Jackie Robinson’s potent bat and Carl Erskine’s sore right arm led the Dodgers to a 1-0 win in 10 innings against the Boston Braves on September 20, 1952. Brooklyn took a five-game lead in the National League pennant chase with seven games to play.
Erskine, “who has been complaining about his pitching elbow for the past two weeks,”1 hurled his fourth shutout of the season in front of 6,038 fans at Braves Field. He gave up just three hits, walked two, and struck out seven. Robinson collected four straight hits – half the Brooklyn total – including the game winner. The Brooklyn Eagle’s Harold C. Burr wrote that “Robinson took over the Dodger attack this afternoon.”2
This was the second of a three-game series between the teams. Brooklyn scored twice in the eighth inning and took the opener, 4-2. Roy Campanella smacked a double against starter Max Surkont to lead off the frame and advanced to third on Gil Hodges’ sacrifice. Carl Furillo popped out, and Rocky Nelson reached on an intentional walk. With Bobby Morgan at bat, Surkont unfurled an ill-timed wild pitch that allowed Campanella to rumble home and give Brooklyn the lead. Morgan subsequently worked a walk to put runners on first and second. Pee Wee Reese singled Nelson home to provide the Dodgers with an insurance run. Joe Black pitched a scoreless ninth and notched a save. Jim Hughes earned the win in relief of starter Preacher Roe.
Brooklyn lifted its won-lost record to 92-54 as it pushed toward a pennant. The Dodgers were trying to get back to the World Series for the first time since 1949. They fell two games short in 1950 against the Whiz Kids of Philadelphia. The following year, in one of the most epic collapses in baseball history, Brooklyn blew a 13½-game lead against their archrivals, the New York Giants. Bobby Thomson hit his famous, and pennant-winning, shot heard ’round the world home run off Ralph Branca in the third game of a playoff series at the Polo Grounds. In the spring of 1952, Robinson said to reporters, “I think every player on the team will be putting out a little more this year because he feels that we let the fans down in bad finishes the two previous years.”3
This was Robinson’s sixth season in Brooklyn. The 1949 Most Valuable Player in the National League put together a big year in 1951 with his .338 batting average, 19 home runs, and 88 RBIs. He stole 25 bases and scored 106 runs. Robinson entered the game against the Braves with a .301 mark and a .433 on-base percentage.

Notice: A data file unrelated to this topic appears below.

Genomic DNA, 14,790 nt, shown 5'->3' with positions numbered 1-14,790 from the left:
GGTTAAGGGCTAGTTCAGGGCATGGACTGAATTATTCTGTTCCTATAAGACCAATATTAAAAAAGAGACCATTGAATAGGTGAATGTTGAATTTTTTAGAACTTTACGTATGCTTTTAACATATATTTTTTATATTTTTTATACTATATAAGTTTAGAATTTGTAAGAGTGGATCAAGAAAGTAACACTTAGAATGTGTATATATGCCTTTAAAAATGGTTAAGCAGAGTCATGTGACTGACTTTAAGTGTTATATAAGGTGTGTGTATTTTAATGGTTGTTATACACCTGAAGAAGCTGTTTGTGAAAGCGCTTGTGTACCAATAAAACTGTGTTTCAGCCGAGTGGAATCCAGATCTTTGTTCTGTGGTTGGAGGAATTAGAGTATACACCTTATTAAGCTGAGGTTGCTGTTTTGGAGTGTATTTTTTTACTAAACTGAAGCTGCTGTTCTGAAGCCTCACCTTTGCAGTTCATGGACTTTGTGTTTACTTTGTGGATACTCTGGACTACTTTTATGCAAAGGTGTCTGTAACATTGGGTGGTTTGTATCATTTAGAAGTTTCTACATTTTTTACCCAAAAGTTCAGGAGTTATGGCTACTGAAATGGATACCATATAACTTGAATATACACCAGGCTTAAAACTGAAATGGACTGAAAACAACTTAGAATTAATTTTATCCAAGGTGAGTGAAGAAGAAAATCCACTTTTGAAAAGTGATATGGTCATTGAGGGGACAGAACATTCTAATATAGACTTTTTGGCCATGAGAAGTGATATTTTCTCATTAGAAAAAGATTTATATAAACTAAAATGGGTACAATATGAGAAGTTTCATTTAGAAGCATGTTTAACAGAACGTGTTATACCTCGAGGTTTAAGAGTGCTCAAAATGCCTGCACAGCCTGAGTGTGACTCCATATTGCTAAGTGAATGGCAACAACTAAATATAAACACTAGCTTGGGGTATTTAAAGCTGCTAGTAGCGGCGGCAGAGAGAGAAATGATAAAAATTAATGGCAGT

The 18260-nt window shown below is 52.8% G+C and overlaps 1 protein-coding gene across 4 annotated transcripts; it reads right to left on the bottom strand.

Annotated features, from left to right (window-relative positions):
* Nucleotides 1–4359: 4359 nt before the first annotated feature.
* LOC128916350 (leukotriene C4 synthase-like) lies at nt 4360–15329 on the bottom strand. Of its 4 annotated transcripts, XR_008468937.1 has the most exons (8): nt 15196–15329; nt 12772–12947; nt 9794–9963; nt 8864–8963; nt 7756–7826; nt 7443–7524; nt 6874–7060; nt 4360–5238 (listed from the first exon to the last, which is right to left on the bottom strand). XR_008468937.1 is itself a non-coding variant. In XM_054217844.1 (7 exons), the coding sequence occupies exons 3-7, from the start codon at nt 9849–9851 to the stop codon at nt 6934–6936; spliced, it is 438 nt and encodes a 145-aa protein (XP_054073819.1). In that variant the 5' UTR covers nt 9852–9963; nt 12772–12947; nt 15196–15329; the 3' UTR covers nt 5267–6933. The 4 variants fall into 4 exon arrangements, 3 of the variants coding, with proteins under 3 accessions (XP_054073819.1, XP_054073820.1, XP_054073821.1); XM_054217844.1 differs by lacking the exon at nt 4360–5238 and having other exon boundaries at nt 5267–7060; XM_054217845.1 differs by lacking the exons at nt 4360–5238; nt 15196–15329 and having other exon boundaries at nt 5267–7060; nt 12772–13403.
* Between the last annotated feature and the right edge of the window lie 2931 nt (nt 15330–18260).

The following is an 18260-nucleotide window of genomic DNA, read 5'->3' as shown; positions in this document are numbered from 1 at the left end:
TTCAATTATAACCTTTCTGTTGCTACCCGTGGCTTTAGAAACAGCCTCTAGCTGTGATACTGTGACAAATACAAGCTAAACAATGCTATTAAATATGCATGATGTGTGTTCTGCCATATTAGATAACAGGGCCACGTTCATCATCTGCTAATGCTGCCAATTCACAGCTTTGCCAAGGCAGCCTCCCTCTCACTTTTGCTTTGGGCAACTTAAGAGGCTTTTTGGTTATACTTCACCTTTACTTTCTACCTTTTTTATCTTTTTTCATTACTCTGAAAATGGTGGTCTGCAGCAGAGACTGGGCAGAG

The Dodgers were a hard-hitting bunch. They had led the National League in scoring for the past three years and were tops again in 1952. Erskine was the team’s best starting pitcher. The right-hander from Anderson, Indiana, entered the game against Boston with a 13-6 won-lost record and a 2.91 ERA despite missing some action due to that sore arm. The 25-year-old of slight frame (5-feet-10, 165 pounds) liked to throw big-breaking overhand curveballs.
“Oisk,” as Brooklyn fans called Erskine, had faced Boston three times thus far in 1952 and was 2-0 with a no-decision. The Braves were struggling and entered the day in seventh place with a 63-83 mark. Manager Charlie Grimm, who took over for Tommy Holmes on May 31, sent Warren Spahn to the mound. A four-time 20-game winner, Spahn was 14-17 in 1952. The left-hander from Buffalo, New York, had lost all four decisions against Brooklyn.
Robinson recorded his first hit in the fourth inning, a single to left field with one out. He was thrown out at second base by Sid Gordon trying to stretch the base hit into a double. Campanella ended the frame by striking out.
With two outs in the sixth, Robinson ripped a double but was left stranded. Spahn gave Campy a free pass, and Andy Pafko lifted an inning-ending fly ball to Sam Jethroe in center field. Erskine, meanwhile, was humming along. He had given up just one hit, a bunt single to Jack Daniels, in the third.
Erskine “ran into his only sweat of the game” in the seventh inning.4 Jethroe led off the frame by slicing a single to left and advanced to second base on Logan’s sacrifice. Eddie Mathews flied out to Furillo in right field, but Cooper and Gordon walked to load the bases. According to Dick Young in the Daily News, “Erskine was pitching to both sluggers carefully and just missing the outside corner.”5 Oisk went to 3-and-2 on Earl Torgeson and then hurled a fastball that headed for the outside corner. Umpire Bill Jackson gave the borderline call to Erskine, which infuriated Torgeson. “Well, you should have heard what Torgeson bawled,” Young wrote. “He charged at the rookie ump like a madman. He screamed. He elbowed the ump.”6 He also remained in the game, much to Furillo’s surprise. “Torgy overstepped his bounds in the argument,” Furillo said. “He should have been put out of the game.”7